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Tim Tebow, Mets
AP Photo/Jeff Roberson

I played high school baseball with someone who is currently on the New York Mets 40-man roster. To many minor league baseball players, that is the epitome of “making it.” No more $400 per week, terrible bus rides, crowded hotel rooms or subpar team food.

He played alongside Tim Tebow on the Class-A Columbia Fireflies in 2017. He witnessed firsthand exactly what the former Heisman Trophy winner was and has been throughout his baseball career: a ticket-seller and seat-filler. Like when the circus comes to town, everyone shows up to watch Tebow either trip over his own shoes or hit spring training home runs in his beefy football body. No matter how the career .223 hitter performs on the field, he’s afforded a spot on the team for attendance reasons.

For many other minor leaguers, they aren’t afforded that same cushion. In fact, many are finding themselves out of work amid the coronavirus pandemic.

ESPN’s Jeff Passan reported that hundreds of minor league players were released by teams this week and the toll could reach 1,000 when all is said and done. These cuts come on the heels of Major League Baseball’s ugly negotiations with players regarding pay this season, if there ever is an MLB season.

One former Mets minor leaguer was part of those lay-offs and sounded off on the culture of minor league baseball, his former organization and his former teammate Tim Tebow’s “mockery” of a stint with the club.

Former Tim Tebow Teammate: He’s a “Mockery”

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Andrew Church, a 25-year-old former second-round draft pick by the Mets, took to Instagram to voice his anger and also lay into the ex-NFL and college football quarterback’s baseball career. Church was teammates with Tebow in 2019 on the Triple-A Syracuse Mets, in 2018 on the Double-A Binghamton Rumble Ponies and in 2017 on the High-A St. Lucie Mets.

“Then the next year, they made a mockery of our team by putting a celebrity on it to sell more tickets. I saw players lose their jobs because of it. We weren’t playing to win, we were playing to make everyone else money,” Church wrote.

Church doesn’t explicitly mention Tebow’s name, but it’s pretty obvious who he’s talking about. He also alleges that Tebow saw a “cut” of the money brought by selling more tickets.

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On Thursday alone, 39 players in the Mets organization were let go. Tebow, however, was not one of them.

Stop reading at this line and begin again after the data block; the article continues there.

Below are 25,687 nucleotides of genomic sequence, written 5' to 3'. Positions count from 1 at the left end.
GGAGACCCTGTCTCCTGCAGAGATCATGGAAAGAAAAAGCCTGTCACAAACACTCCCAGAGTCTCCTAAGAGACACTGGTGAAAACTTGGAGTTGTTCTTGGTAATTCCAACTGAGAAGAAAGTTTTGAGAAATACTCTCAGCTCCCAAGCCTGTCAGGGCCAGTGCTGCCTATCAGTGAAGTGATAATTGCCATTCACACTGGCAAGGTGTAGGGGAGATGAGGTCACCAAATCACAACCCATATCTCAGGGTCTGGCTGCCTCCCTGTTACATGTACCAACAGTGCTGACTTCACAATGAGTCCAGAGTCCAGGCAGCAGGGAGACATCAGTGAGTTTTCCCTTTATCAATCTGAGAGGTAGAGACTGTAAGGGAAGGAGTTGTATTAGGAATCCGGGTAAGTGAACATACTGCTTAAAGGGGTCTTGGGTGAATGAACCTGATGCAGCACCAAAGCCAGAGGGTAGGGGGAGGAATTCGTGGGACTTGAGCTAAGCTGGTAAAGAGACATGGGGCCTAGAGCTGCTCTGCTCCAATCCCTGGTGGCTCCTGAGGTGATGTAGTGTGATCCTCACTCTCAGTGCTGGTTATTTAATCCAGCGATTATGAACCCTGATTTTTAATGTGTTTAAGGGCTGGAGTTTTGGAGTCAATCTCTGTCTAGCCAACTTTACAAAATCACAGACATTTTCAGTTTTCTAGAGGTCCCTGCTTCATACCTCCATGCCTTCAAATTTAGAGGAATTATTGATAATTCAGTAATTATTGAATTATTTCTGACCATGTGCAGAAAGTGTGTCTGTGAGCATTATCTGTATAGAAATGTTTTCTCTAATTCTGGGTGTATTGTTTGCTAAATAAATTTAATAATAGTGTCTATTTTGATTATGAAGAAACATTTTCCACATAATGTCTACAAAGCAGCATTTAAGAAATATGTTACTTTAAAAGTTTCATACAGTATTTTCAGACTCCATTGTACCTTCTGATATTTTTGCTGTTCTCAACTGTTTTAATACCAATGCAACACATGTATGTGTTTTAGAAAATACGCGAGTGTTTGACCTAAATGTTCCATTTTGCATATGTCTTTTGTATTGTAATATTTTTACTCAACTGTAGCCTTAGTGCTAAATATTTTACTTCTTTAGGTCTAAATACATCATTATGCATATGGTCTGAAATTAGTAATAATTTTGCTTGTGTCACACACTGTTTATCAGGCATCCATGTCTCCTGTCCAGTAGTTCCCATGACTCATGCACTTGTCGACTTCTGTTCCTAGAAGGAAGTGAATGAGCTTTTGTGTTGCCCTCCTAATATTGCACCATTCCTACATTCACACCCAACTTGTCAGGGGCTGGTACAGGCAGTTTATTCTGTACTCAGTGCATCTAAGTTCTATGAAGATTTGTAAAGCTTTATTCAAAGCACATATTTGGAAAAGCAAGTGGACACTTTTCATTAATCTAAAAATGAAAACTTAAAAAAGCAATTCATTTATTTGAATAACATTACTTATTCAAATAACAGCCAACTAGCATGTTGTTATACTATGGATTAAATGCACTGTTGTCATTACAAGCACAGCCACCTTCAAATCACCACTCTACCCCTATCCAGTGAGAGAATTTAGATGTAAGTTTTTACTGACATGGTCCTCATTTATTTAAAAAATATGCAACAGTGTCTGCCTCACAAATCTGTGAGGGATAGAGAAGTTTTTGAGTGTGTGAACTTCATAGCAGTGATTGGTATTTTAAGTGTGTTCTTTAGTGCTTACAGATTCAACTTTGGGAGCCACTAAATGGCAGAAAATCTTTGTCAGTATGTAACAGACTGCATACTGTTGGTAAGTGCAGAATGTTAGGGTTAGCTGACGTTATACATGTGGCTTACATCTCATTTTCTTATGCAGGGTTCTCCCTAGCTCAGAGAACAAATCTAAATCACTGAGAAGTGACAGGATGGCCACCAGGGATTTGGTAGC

Will Tim Tebow Lose His Job?

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Tebow wasn’t part of the Mets’ initial wave of cuts. He may not ever be as long as they view him as a commodity that brings business to local minor league teams.

But keeping Tebow in the orange and blue (not the Florida Gators orange and blue) sends a clear message to other players in the organization: we’re not putting the best nine guys on the field as possible.

One glance at his stats will show why that’s the case. Across four minor league seasons, the outfielder owns a .223 batting average, .299 on-base percentage and 12 errors through 940 at-bats. His best season came as an Eastern League All-Star in 2018, when he hit .273 with six home runs, 36 RBIs, 22 walks and 103 strikeouts in 298 plate appearances.

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The Mets didn’t release him after he hit .163 last season at AAA, but Tebow’s MLB dreams have to be dwindling. That the kid born in Makati, Philippines, who grew up in Jacksonville, Florida, picked up baseball again for the first time since playing at Nease High School should’ve been the first red flag.

The good news for the professional baseball player and SEC Network college football analyst is that he has plenty of other opportunities to turn to for money if and once he does become a free agent. We may never see Timothy Richard Tebow play for an MLB team, and maybe that’s how it’s supposed to be.

MORE: Tim Tebow’s Miracle Comeback With Denver Broncos Birthed ‘Tebowing’

Patrick has spent parts of the last four years covering University of Florida athletics and spent two seasons with Major League Baseball. He's a baseball junkie who spends his days defending Derek Jeter and the Miami Marlins. A recent Gator grad, Patrick currently resides in Gainesville, Florida.
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